How physical and sensory difficulties can affect eating
People with dementia can have physical and sensory difficulties that can affect eating and drinking. This page has information about common problems and tips for managing them.
- Eating and drinking
- Poor appetite and dementia
- Drinking, hydration and dementia
- Changes in eating habits and food preference
- Managing overeating and dementia
- You are here: How physical and sensory difficulties can affect eating
- Improving the eating experience
- Meal preparation and living alone
- Eating and drinking – useful organisations
Eating and drinking
Some physical and sensory difficulties will be symptoms of dementia. But people with dementia can also have problems such as constipation and sight loss.
Click the headings below for more information:
People with dementia may have difficulty picking up items such as cutlery or a glass. They may also have trouble putting food into their mouth. A person with dementia may not open their mouth as food approaches and may need reminding to do so. Some people may also have other conditions that affect their co-ordination, such as Parkinson’s disease. This could lead them to avoid mealtimes because they are embarrassed by their difficulties or want to avoid struggling.
Encouraging the person to eat – for example, by trying finger foods – may help someone who has difficulties with co-ordination. You may find these other ideas helpful:
- If the person is struggling with using a knife and fork, cut up food into smaller pieces so it can be eaten more easily, perhaps with a spoon.
- If the person seems to have difficulty using cutlery, you may need to prompt them and guide their hand to their mouth to remind them of the process involved.
- If you are able to, speak to an occupational therapist about aids and equipment that can help, such as specially adapted cutlery, lipped (high-sided) plates or non-spill cups.
A person with dementia may have difficulties with chewing food. They may forget to chew or they may get tired easily. Certain foods, such as hard vegetables or dry biscuits, may be more difficult for the person to chew or swallow. The person may leave these on the plate.
As dementia progresses, swallowing difficulties (called dysphagia) become more common, although they will vary from person to person. Difficulties may include the person chewing continuously or holding food in their mouth. Swallowing difficulties can lead to weight loss, malnutrition and dehydration. If the person is drowsy or lying down, they may struggle to swallow safely which may cause them to choke.
- Make sure the person is fully awake, comfortable and sitting upright before you offer food and drink.
- Avoid foods that the person has difficulty chewing.
- Good dental care and oral hygiene are important. If the person has painful gums or teeth, or has mouth ulcers, then chewing will be uncomfortable and difficult. If the person wears dentures, make sure they are comfortable and fitted properly.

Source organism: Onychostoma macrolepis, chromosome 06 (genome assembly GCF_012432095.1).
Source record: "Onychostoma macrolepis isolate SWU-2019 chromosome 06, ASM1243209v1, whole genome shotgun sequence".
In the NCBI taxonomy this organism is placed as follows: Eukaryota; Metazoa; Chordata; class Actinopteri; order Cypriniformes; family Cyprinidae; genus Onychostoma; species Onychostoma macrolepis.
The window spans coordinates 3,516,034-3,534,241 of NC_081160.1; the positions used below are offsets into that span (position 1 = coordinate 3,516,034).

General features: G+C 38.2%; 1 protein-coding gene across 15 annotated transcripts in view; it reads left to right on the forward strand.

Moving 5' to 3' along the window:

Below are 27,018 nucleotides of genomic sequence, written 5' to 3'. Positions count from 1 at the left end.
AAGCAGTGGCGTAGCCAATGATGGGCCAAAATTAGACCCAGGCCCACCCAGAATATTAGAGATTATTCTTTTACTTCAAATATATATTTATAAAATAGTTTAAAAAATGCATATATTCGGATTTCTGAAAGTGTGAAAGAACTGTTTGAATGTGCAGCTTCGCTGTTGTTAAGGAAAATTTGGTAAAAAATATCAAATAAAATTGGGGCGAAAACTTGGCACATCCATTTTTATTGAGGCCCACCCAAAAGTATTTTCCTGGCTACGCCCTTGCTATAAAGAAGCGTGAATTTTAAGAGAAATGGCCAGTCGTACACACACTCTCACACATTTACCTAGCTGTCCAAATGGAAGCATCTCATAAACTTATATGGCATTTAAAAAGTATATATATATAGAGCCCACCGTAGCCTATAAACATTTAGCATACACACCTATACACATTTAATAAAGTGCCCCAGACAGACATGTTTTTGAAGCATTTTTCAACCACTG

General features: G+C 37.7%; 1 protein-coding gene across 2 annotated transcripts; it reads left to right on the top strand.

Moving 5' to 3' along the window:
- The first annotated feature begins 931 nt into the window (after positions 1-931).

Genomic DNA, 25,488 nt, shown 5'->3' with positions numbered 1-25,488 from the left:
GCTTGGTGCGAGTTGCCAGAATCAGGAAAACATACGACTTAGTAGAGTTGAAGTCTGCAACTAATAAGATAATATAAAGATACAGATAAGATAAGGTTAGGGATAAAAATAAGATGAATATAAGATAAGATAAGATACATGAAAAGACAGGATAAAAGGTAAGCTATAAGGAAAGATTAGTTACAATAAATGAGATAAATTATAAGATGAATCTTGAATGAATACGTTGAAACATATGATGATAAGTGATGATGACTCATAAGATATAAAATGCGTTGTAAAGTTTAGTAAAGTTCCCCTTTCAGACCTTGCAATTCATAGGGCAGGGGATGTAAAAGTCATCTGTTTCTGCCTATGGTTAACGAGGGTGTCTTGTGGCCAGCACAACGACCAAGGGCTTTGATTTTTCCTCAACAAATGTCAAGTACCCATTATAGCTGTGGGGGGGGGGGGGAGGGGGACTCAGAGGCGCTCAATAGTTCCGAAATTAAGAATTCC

- If the person is having difficulties chewing or swallowing, talk to the GP about referral to a speech and language therapist. They can diagnose swallowing difficulties and give advice. In the meantime, try softer choices such as scrambled egg or stewed apple first, before considering pureed food.
- If the speech and language therapist does advise pureed food, seek advice from a dietitian too to make sure it’s nutritious and has enough flavour.
- An occupational therapist can advise on aids for eating and drinking. Ask the GP for a referral.
Constipation is a common problem. It can result in the person feeling bloated or nauseous, making them less likely to want to eat.
Try to prevent constipation by:
- encouraging activity
- offering the person fibre-rich foods, and
- encouraging them to drink plenty of fluids.
If constipation becomes a problem for the person, speak to a pharmacist or the GP. For more information see Toilet problems and continence.
If the person with dementia has problems with their sight, they may not be able to see the food. It’s important not to assume that the person isn’t hungry if they don’t start eating. The following tips may help:
- Make sure the person is wearing the correct glasses.
- If they aren’t able to see the food in front of them, it may help to describe the food to the person.
- Make sure the environment is well lit.
- Choose contrasting, plain colours for the food, plate and table (for example a green tablecloth, a red plate and mashed potato).
- If you leave a drink out for someone, describe where it is so that they are able to find it.
As people get older they often begin to lose their sense of taste and smell, which can lead to food tasting less pleasant.
People with dementia may begin to want more sugar and salt in their food, and it’s common for them to begin eating more sweet foods.
People with dementia may also enjoy unusual flavour combinations or ways of eating. Often people mix sweet and savoury food and flavours. They may start to have a less varied diet, only eating certain types of food.
See Changes in eating habits and food preference for tips on how to manage this.
The person may lose the ability to judge the temperature of food. Be careful of giving the person hot food or drinks that could burn their mouth and make eating uncomfortable.
Eating and drinking aids
The Alzheimer's Society shop has a range of products that can help with eating and drinking.